What to do in Tasmania’s Huon Valley
One of the Apple Isle’s main produce bowls, this pretty region has plenty of appeal for foodies and nature lovers.
Most of us could name a handful of apples; pink lady, granny smith and red delicious are household names. Spend any time talking to the apple farmers, or even amateur backyard growers, of the Huon Valley and you’ll soon learn there are hundreds more, with names as exotic as frequin rouge and kingston black. This region south of Hobart is one of Tasmania’s great food bowls, and orchards are everywhere, laid out neatly like tapestries or dotting the roadside, wild and gnarled. Just as iconic to the area is the sparkly Huon River, best viewed when you first arrive with a scenic drive along the narrow Cygnet Coast Road. Every twist and turn reveals a charming vignette from tumbledown fisherman’s cottages and sailboats to flocks of swans and honesty boxes filled with fruit, eggs and cakes.
Andrew Smith of Willie Smith’s Apple Shed is the fourth in the family line to grow the region’s signature fruit. He’s built upon his great grandfather William’s legacy by turning the family’s 46ha of apples completely organic, and launching what has become one of the most celebrated cider brands in the country. Call in for a ploughman’s lunch and a tasting; the single-variety Bulmers-Norman style is about as elegant as this traditionally rough and rustic drink gets. If you prefer alcohol made of grapes, it’s a 20-minute drive to the sleek warehouse tasting room of Sailor Seeks Horse, which makes an exceptional pinot noir. On the way, it’s worth detouring through the tiny town of Ranelagh to admire the pretty white-and-yellow Huon Anglican Church, which has stood on its spot since 1896.
You can’t visit FatPig farm joining Matthew Evans, best known for his SBS show The Gourmet Farmer, at one of his legendary, four-hour, long-table lunches. It’s an event from the moment you arrive as Evans or his wife Sadie greets guests in the driveway before ushering everyone inside their farmhouse for drinks, hors d’oeuvres and conversation. The meal is bisected by a guided tour of the 28ha farm, where you’ll see the gardens and orchards that produce what you’re eating, as well as their family of black Wessex saddleback pigs (one prepared earlier will make an appearance on your plate).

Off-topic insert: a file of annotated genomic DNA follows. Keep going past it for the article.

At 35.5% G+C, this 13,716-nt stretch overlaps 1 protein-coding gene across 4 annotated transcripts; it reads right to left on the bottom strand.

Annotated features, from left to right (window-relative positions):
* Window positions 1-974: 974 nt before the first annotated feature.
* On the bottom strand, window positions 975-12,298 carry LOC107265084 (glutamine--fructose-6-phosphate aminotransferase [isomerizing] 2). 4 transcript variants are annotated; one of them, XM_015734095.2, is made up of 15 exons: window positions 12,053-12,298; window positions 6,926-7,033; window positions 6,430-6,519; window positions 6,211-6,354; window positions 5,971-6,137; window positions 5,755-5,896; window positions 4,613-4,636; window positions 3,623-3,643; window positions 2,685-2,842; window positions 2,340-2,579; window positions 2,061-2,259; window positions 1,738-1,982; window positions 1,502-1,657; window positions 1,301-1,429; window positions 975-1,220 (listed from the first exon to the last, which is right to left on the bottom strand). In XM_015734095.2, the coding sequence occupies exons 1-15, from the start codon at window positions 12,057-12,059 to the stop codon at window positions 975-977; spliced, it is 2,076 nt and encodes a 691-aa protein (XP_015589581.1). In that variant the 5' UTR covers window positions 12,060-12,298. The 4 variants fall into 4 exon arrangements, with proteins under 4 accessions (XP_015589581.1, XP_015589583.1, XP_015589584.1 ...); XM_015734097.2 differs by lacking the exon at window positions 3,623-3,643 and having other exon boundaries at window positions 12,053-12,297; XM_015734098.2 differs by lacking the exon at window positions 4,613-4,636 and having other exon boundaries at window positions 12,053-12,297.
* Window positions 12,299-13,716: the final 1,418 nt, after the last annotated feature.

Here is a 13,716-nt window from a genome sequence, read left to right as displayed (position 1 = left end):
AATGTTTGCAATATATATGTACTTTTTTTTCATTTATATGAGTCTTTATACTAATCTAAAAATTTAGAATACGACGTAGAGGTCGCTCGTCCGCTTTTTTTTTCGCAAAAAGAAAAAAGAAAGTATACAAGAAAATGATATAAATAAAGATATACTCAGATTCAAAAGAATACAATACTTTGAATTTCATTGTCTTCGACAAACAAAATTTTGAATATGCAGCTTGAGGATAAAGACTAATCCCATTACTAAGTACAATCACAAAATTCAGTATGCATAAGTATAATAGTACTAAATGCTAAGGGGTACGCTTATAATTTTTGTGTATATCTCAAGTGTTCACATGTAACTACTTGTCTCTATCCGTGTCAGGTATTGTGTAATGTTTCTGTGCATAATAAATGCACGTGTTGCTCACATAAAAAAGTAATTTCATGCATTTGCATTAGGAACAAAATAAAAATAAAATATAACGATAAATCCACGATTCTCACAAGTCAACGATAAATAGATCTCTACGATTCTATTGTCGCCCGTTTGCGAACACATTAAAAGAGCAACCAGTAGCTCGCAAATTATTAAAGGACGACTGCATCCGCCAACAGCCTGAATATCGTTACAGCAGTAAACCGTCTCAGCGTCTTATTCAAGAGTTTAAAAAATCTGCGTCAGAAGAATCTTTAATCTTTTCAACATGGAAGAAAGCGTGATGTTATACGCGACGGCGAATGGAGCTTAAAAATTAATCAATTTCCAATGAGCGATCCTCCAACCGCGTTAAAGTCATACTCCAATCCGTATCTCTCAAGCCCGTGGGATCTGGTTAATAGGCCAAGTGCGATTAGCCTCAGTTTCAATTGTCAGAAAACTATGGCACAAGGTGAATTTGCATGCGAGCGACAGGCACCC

There’s something deeply soothing and satisfying about carving thick, butter-like shavings from a piece of wood until it begins to look like a real implement. This is the pleasure of a carving workshop with spoonmaker David Rauenbusch of Phoenix Creations in Cygnet. You choose your wood – Huon pine is a nice nod to the region, blackwood has a lovely depth of colour – and Rauenbusch guides you through each step, making sure you don’t accidentally carve too far and end up with a spoon of the slotted variety. As a bonus, his wife Michelle makes a top-notch chocolate chip biscuit for morning tea.
BEST Accommodation in Huon Valley
Cool jazz will be playing on the sound system when you step through the wide doors at Riverfront estate, just one of the thoughtful touches that make a stay here memorable. Virtually on the bank of the Huon River, you cant get much closer to the river, enjoy all the property has to offer.